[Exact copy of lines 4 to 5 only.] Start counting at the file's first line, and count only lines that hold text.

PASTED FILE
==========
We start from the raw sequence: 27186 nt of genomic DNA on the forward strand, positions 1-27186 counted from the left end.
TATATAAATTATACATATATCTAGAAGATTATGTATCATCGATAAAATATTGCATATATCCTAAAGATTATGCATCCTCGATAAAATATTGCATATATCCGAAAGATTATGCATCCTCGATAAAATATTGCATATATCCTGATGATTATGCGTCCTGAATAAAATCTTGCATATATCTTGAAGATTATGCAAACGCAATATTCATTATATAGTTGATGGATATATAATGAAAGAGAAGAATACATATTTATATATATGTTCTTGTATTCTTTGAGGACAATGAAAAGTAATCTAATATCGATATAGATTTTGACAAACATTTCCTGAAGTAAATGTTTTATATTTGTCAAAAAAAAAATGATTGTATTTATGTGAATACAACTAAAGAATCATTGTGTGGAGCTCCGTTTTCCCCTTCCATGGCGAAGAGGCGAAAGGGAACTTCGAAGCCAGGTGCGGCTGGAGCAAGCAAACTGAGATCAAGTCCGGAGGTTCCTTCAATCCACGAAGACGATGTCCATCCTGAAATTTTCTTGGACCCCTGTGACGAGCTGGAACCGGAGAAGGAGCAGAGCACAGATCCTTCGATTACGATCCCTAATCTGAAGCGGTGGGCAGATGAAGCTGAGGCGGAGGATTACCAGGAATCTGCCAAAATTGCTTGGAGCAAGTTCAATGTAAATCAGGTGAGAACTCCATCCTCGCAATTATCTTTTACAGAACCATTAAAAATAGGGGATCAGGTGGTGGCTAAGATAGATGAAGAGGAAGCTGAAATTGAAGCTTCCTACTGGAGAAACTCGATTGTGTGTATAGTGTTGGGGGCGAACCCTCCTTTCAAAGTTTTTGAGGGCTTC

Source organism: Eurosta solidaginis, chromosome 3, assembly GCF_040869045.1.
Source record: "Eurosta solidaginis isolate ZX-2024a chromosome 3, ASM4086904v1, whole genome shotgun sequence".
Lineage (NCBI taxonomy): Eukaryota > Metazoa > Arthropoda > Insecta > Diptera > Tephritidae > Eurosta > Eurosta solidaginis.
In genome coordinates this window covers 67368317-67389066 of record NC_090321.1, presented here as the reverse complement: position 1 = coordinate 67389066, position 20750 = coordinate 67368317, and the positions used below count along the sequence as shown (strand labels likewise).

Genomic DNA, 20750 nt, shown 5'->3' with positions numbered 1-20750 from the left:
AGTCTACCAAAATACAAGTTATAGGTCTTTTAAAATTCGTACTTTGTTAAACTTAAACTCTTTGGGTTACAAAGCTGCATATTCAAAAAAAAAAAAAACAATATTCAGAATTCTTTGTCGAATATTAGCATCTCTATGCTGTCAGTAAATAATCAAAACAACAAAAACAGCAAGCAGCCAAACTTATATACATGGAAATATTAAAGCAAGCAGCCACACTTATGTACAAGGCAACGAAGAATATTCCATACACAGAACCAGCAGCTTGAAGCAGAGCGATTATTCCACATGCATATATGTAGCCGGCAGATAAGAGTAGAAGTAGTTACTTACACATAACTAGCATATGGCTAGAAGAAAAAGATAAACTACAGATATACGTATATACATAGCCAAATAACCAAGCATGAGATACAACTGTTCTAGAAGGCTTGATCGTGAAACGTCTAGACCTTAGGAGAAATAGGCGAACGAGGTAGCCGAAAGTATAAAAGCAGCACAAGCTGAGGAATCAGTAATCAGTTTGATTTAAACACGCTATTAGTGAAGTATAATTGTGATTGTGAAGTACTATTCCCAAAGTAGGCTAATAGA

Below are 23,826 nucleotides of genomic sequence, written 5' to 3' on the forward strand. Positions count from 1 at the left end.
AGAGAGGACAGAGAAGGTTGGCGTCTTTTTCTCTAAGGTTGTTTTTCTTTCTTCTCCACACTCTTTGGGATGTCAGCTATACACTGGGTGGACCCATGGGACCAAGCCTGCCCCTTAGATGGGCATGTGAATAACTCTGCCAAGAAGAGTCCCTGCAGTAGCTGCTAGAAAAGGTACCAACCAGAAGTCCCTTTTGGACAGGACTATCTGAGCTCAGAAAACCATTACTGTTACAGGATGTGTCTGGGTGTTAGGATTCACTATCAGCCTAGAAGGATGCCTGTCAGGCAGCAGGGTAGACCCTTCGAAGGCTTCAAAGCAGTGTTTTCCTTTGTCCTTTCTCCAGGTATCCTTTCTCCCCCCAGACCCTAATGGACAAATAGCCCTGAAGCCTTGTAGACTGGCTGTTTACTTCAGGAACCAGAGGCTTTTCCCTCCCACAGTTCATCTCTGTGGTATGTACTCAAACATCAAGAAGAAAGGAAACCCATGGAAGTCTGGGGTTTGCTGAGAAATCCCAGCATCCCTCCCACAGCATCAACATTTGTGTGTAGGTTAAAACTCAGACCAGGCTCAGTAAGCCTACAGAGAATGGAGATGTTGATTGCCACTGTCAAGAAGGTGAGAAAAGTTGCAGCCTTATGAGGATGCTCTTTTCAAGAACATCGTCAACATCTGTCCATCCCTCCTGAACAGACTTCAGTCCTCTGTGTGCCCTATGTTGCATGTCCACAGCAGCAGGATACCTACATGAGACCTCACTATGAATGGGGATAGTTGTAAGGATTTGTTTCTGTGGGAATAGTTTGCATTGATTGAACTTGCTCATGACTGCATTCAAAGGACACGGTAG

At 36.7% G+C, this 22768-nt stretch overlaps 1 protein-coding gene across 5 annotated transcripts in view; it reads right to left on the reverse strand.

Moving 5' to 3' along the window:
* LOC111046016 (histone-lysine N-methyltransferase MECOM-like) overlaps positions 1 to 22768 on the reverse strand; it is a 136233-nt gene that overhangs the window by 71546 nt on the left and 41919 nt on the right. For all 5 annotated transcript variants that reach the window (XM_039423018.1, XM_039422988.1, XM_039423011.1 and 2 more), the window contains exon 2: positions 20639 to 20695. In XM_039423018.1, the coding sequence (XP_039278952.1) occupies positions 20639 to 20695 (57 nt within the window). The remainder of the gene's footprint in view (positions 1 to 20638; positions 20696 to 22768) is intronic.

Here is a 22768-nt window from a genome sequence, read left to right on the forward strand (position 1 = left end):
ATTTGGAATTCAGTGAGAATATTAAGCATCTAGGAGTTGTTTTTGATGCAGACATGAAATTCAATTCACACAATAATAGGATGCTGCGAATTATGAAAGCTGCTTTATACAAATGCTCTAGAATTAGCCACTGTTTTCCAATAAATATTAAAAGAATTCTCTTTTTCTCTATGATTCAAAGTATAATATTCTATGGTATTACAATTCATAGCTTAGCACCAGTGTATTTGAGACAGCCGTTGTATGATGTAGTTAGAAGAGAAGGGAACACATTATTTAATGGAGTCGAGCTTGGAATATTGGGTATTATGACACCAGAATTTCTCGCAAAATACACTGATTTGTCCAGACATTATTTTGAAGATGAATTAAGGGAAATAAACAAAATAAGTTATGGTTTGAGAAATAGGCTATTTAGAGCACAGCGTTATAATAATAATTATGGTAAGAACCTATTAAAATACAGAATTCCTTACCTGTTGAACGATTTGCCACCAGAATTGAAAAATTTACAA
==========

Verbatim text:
Source record: "Eurosta solidaginis isolate ZX-2024a chromosome 3, ASM4086904v1, whole genome shotgun sequence".
Lineage (NCBI taxonomy): Eukaryota > Metazoa > Arthropoda > Insecta > Diptera > Tephritidae > Eurosta > Eurosta solidaginis.